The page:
Paris Planters Make Public Peeing a Public Service – Next City

Paris Planters Make Public Peeing a Public Service

Two Uritrottoirs have been installed outside the Gare de Lyon. (Photo by AINo) 

It’s a stinky urban problem known in Paris as “les pipis sauvages.” As The Guardian reports, it’s the “time-honoured if technically prohibited practice of urinating in the street.”

Now, however, the city has a sweet-smelling solution: the Uritrottoir, which is essentially a sidewalk urinal topped with a fragrant mini-garden. When nature calls, a Parisian may simply approach one of the large boxes with an opening in front and relieve themselves — with some lovely plants at eye level. Their urine will trickle into a bin full of dry straw, sawdust or wood chips. After a time, the mixture will be collected for compost, according to the Guardian.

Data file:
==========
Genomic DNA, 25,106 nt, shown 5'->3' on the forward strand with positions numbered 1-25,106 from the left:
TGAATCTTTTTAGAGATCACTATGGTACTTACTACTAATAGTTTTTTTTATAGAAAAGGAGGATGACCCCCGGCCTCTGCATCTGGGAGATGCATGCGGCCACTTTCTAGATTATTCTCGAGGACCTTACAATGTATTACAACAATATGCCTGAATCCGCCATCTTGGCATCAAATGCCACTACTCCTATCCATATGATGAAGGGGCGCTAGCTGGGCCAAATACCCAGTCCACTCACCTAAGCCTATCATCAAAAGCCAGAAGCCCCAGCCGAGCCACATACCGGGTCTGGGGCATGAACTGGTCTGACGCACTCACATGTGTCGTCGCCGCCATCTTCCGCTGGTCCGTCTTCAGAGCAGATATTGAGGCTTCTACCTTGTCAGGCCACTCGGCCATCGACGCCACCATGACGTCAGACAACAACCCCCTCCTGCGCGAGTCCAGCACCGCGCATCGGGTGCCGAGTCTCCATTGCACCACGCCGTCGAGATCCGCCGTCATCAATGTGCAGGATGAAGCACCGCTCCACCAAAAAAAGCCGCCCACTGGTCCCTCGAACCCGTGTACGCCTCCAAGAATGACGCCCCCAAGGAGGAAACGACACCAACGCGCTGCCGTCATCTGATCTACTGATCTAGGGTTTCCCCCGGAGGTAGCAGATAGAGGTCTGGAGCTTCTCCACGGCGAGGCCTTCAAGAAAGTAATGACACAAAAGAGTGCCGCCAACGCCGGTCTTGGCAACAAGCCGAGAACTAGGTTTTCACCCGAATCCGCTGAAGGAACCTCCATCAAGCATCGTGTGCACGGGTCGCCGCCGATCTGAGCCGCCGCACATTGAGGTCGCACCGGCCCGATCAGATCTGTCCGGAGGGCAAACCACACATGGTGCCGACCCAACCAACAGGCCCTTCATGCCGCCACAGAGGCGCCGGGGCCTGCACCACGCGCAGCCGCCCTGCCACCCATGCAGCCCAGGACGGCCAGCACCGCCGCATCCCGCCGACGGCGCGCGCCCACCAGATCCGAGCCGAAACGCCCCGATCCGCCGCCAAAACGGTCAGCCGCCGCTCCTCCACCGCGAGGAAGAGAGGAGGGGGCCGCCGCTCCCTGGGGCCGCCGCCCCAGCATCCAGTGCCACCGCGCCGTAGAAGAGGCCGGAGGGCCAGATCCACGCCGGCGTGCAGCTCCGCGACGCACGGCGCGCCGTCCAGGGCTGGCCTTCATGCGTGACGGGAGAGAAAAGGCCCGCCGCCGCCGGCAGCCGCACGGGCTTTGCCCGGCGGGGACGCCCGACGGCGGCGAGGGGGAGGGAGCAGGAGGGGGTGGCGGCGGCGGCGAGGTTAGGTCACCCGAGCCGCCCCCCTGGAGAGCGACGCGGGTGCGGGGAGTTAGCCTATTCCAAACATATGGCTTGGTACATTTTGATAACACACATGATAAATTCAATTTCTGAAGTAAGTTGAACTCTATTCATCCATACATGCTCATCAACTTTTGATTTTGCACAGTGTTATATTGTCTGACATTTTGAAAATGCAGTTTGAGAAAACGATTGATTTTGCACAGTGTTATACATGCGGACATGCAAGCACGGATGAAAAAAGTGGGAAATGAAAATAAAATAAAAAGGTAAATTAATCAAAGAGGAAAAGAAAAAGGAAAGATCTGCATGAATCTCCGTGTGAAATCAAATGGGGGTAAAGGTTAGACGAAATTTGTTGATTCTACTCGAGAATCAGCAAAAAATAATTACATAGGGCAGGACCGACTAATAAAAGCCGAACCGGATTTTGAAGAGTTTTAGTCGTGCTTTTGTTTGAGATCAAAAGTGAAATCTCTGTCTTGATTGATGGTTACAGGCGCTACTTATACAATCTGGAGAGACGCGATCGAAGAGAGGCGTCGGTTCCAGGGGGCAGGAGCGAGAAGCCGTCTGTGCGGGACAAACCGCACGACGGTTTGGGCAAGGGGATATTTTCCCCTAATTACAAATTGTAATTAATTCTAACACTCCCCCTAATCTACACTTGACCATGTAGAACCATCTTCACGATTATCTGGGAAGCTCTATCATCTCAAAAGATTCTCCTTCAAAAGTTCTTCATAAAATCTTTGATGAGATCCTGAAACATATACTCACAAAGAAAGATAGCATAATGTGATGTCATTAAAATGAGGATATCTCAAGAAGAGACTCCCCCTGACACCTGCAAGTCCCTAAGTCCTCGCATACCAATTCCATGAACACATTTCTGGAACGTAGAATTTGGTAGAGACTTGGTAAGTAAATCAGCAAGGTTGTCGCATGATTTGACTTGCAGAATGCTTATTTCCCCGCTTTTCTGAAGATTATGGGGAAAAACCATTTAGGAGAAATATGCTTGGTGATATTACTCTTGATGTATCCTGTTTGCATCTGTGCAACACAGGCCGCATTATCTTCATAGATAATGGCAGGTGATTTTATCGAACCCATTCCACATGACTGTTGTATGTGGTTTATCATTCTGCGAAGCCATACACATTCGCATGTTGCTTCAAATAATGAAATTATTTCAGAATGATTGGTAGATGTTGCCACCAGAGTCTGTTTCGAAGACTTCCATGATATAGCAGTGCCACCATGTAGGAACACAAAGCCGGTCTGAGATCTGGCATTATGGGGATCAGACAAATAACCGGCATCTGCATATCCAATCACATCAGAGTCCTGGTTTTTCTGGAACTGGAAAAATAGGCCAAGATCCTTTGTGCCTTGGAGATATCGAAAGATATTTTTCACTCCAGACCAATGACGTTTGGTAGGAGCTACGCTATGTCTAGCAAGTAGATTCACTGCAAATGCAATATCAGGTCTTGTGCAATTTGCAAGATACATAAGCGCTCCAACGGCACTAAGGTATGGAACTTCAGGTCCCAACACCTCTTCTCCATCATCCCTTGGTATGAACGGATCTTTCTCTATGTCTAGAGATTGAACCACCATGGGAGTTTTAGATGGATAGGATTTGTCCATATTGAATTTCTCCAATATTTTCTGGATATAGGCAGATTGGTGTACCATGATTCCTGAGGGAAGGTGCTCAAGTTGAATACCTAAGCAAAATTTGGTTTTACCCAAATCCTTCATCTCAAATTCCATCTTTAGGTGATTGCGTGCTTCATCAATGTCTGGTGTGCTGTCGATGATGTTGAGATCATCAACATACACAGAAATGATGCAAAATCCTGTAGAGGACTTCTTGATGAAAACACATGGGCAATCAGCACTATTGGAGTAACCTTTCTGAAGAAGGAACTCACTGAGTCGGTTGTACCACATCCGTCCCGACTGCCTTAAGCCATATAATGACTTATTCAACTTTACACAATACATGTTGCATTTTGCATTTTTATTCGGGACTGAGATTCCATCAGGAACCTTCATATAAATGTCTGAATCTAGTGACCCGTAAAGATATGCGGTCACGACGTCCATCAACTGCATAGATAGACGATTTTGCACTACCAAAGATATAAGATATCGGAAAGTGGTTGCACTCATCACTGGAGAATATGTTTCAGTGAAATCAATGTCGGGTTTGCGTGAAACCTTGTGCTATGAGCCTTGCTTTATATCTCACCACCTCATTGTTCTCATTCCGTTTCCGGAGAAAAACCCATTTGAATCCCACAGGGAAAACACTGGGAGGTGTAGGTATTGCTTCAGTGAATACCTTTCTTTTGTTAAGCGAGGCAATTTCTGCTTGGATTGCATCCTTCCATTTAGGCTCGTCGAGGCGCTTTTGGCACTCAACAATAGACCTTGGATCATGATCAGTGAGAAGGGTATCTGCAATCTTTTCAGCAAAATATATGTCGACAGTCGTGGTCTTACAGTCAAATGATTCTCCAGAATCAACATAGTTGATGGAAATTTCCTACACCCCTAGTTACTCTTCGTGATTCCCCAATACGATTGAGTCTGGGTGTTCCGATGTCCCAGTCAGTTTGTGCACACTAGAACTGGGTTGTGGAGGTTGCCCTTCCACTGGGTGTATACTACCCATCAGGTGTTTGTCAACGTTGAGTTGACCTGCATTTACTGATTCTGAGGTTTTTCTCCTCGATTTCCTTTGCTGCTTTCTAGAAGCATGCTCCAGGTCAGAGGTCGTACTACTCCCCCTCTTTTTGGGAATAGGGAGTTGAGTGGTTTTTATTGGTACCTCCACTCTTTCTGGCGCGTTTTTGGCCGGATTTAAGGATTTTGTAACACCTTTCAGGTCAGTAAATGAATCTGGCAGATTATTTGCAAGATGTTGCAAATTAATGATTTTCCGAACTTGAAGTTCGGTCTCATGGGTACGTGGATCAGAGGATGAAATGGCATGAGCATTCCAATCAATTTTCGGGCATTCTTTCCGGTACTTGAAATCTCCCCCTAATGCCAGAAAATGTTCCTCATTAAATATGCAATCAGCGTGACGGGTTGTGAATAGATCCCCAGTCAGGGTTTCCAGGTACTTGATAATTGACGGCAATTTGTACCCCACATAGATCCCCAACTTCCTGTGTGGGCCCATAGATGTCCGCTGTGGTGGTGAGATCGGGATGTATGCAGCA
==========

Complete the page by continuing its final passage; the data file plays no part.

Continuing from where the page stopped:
“It’s a circular economy. We’re re-using two waste products, straw and urine, to make something that makes plants grow,” Laurent Lebot, who designed the Uritrottoir with colleague Victor Massip from the firm Faltazi, told the paper.

So far, only two of the pretty urinals have been installed as part of a trial run. Both are outside the Gare de Lyon railway station, a spot that sees more than its fair share of public urination. Each costs about 3,000 euros (about $3,200 U.S.). Three more are on trial in Nantes, France, the designers’ hometown.

They’re certainly a gentler public-pee solution than the one instituted in San Francisco in 2015. Following the lead of Hamburg, Germany, the city’s public works department coated nine walls with Ultra Ever-Dry, a paint that repels liquids, resulting in, yes, splashback.

Rachel Dovey is an award-winning freelance writer and former USC Annenberg fellow living at the northern tip of California’s Bay Area. She writes about infrastructure, water and climate change and has been published by Bust, Wired, Paste, SF Weekly, the East Bay Express and the North Bay Bohemian.

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Tags: urban designenvironmentsustainable citiesparis